Occupational Risk of Human Immunodeficiency Virus, Hepatitis B Virus, and Hepatitis C Virus Infections Among Funeral Service Practitioners in Maryland

Robyn Gershon, Miriam J. Alter

Research output: Contribution to journalArticle

Abstract

OBJECTIVE: To estimate the risk of exposure and infection with bloodbome pathogens, a seroepidemiologic survey was conducted among funeral service practitioners (FSPs) in Maryland. METHOD: Of 262 members of the Maryland State Funeral Directors Association, 130 (49%) volunteered to participate in the study. In addition to a brief questionnaire, designed to assess both occupational and non-occupational risk factors for bloodbome pathogen infection, participants were screened for markers of human immunodeficiency vims (HIV), hepatitis C vims (HCV), and past hepatitis B vims (HBV). Titers for antibodies to hepatitis B surface antigen (anti-HBs) also were examined and compared with histnrv of henatitis B vaccination,. RESULTS: Seroprevalence for HIV, HBV, and HCV infection was 0.8%, 4.6%, and 0%, respectively. Nearly 19% of participants reported at least one bloodbome exposure in the past 6 months. The one HIV infection and all but two of the HBV infections were correlated with well-established non-occupational risk behaviors. Disposable gloves were worn by 96%, and eating, drinking, or smoking during embalming were infrequent. Sixty-one percent of FSPs reported having received one or more doses of hepatitis B vaccine at some time in the past. Of those who reported having received all three doses of vaccine, 67% had adequate titers to hepatitis B surface antibody, the marker of protection related to vaccination. CONCLUSION: Compared with prior studies of FSPs, this study found a low rate of occupational exposures and a high rate of hepatitis B vaccination, suggesting improved compliance with recommendations for preventing transmission of bloodbome pathogens in the workplace. (Infect Control Hosp Epidemiol 1995;16:194-197).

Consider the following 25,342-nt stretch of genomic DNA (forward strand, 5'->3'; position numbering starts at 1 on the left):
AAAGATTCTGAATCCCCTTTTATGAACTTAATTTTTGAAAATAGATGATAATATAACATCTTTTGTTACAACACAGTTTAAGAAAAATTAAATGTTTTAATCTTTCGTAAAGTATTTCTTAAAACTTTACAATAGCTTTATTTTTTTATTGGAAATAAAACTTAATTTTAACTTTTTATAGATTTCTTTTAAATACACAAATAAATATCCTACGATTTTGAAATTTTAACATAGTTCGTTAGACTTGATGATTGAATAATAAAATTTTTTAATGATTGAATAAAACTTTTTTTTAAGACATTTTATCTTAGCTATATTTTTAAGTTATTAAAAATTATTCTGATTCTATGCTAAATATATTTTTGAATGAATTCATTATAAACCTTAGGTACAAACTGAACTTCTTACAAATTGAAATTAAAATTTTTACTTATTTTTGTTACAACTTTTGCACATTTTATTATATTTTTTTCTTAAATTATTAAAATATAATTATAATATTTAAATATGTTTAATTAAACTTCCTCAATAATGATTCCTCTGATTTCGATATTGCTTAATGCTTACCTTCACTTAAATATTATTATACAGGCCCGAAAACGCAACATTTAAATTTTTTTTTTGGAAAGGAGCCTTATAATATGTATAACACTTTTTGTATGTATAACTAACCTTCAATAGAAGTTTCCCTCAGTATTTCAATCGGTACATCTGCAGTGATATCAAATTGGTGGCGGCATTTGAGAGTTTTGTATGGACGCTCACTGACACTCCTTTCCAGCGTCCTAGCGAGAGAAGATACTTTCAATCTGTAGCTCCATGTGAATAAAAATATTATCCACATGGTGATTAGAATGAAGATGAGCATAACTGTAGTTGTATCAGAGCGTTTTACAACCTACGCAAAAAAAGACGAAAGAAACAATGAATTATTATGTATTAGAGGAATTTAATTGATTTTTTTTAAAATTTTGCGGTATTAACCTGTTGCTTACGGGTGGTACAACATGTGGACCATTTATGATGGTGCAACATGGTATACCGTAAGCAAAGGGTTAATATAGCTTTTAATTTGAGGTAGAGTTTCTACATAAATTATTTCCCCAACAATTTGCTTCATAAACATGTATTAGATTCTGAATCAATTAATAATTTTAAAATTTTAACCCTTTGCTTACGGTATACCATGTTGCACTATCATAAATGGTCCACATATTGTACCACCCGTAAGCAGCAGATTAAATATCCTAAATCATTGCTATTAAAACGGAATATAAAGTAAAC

Original languageEnglish (US)
Pages (from-to)194-197
Number of pages4
JournalInfection Control & Hospital Epidemiology
Volume16
Issue number4
DOIs
StatePublished - Jan 1 1995

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Virus Diseases
Hepatitis B virus
Hepacivirus
Hepatitis B
HIV
Infection
Vaccination
Hepatitis C
Embalming
Hepatitis B Antibodies
Hepatitis B Vaccines
Infectious Disease Transmission
Seroepidemiologic Studies
Occupational Exposure
Hepatitis B Surface Antigens
Risk-Taking
Workplace
Drinking
Vaccines
Eating

ASJC Scopus subject areas

  • Epidemiology
  • Microbiology (medical)
  • Infectious Diseases

Cite this

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title = "Occupational Risk of Human Immunodeficiency Virus, Hepatitis B Virus, and Hepatitis C Virus Infections Among Funeral Service Practitioners in Maryland",